In honor of the solar eclipse, I had a Solar Eclipse program in my Elementary Explorers group- a STEM series aimed at 3-5th graders. IMG_4330

[Here are the 4 sample pinhole viewers that I made out of a box, cereal box, paper towel roll and cardstock sheets. Handouts are from NASA and Science Museum of VA]

I always like to start my EE programs with an open question…. “what is a solar eclipse?” That way I can find out from my kiddos where they are in their science learning, plus I love hearing their own interpretations of science.

This was a great program to include some vocabulary: total eclipse, partial eclipse, annular eclipse, umbra, penumbra, corona,etc.

I played two videos: I loved this one that Vox made (although I wish it was slowed down a bit since there were lots of interesting tidbits that were just rushed through that I had to repeat) and of course, I have to show something from my fave science guru, Bill Nye.

Now, the penultimate moment of class, I had three volunteers and we had a live action role play of what happens during an eclipse. I had a sun, moon and earth line up. We discussed the difference between rotation (spinning on an axis) and revolution (moving around another body- earth and sun). We discussed what it looks like to spin on an axis- that allowed a giggle from the kids when I had my volunteer lean and spin. I also asked if the sun rotates- IT DOES- but differently than Earth and other planets. Then when I had my moon volunteer trying to revolve around my Earth volunteer all while revolving around the Sun volunteer was pretty hilarious and allowed the parents to whip out their cell phones to record (and I was even kind and didn’t have them rotate while trying to revolve- celestial bodies are so coordinated!) We stopped in a line to show the difference between a solar eclipse and a lunar eclipse. I was also able to point out why total eclipse happens in some places and not the whole planet by having the moon point as her shadow and aimed at Earth’s forehead which I declared where the US is located on a map.

So, after all that fun, we made easy pinhole paper towel roll solar eclipse viewers that I found from Frugal Fun for Boys and Girls. I was also lucky enough to hand out one pair of glasses to each family there which were highly sought after.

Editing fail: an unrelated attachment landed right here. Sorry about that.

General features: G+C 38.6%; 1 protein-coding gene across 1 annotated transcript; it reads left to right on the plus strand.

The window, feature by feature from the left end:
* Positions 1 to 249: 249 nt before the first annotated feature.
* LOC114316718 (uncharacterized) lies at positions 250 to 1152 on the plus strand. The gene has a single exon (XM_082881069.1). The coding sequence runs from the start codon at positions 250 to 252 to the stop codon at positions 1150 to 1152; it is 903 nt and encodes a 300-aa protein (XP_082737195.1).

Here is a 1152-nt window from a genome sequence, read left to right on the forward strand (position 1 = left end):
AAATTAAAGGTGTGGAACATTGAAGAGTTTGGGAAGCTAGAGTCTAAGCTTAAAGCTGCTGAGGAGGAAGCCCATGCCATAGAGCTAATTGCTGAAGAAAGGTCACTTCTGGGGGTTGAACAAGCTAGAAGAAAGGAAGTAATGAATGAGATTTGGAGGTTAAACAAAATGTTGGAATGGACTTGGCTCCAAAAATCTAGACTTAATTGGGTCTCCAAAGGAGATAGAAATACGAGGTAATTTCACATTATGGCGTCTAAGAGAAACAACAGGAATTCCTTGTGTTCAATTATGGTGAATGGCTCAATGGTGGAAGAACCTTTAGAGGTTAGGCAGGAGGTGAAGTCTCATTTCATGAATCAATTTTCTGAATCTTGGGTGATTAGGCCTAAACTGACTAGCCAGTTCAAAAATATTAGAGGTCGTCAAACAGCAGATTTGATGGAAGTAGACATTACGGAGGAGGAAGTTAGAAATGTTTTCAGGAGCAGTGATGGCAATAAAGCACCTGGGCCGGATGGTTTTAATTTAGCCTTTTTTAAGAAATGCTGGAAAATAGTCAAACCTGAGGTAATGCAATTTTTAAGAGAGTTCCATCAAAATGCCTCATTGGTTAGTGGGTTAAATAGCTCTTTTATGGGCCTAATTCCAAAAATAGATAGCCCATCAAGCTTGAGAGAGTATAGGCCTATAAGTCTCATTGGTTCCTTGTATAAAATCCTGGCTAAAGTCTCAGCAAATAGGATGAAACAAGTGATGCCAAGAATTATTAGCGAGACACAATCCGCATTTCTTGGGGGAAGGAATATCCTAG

Then, we all got to go outside and learn how to use the viewers.


[My new favorite photo of me]



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Book Review


I’ve recently read Girl Code: Gaming, Going Viral and Getting It Done by Andrea Gonzales and Sophie Houser and I loved it! This is a Teen Nonfiction/ Memoir/ Technology about two girls, Andy and Sophie who met in Girls Who Code Camp in NY and created an amazing game Tampon Run. I had walked back and forth in front of this book for weeks unable to decide if I wanted to read it until my coworker pulled it off the New Shelf and told me that she thought of me when she saw it, so I just had to read it.

As a gamer and feminist myself, I hate to admit that I didn’t know of this game until I read the book. So the game, Tampon Run, the player is a girl who is running down the street and when bad guys come her way, she throws tampons at them instead of shooting guns. I love the added commentary that it is more acceptable for games to show blood and gore from bullets and bombs, but it’s taboo to discuss blood from menstruation.

What I also loved about this book was the glimpse into the technology world that they experienced. I’ve been a maker, techie, and lover of technology for years but haven’t seen the “Big Business” side of some of the players in the digital industry. My own father is a computer programmer, but he “rents” himself out to companies to work on projects to help the management of their data (he briefly worked with Wendy’s HQ and I always had to giggle when I asked how many Jr. Bacon Cheeseburgers he ate while on that project- because I would.) I especially loved seeing not only teens being shown the potential profession of working in digital business but also GIRLS! So much of the information technology field is filled with men, that we need as many ladies as possible to get out there and express their coding skills. That’s why I love my position of being a librarian since I can direct the future work force into this direction, but part of me is kicking myself for not trying or knowing to look into Computer Science in college.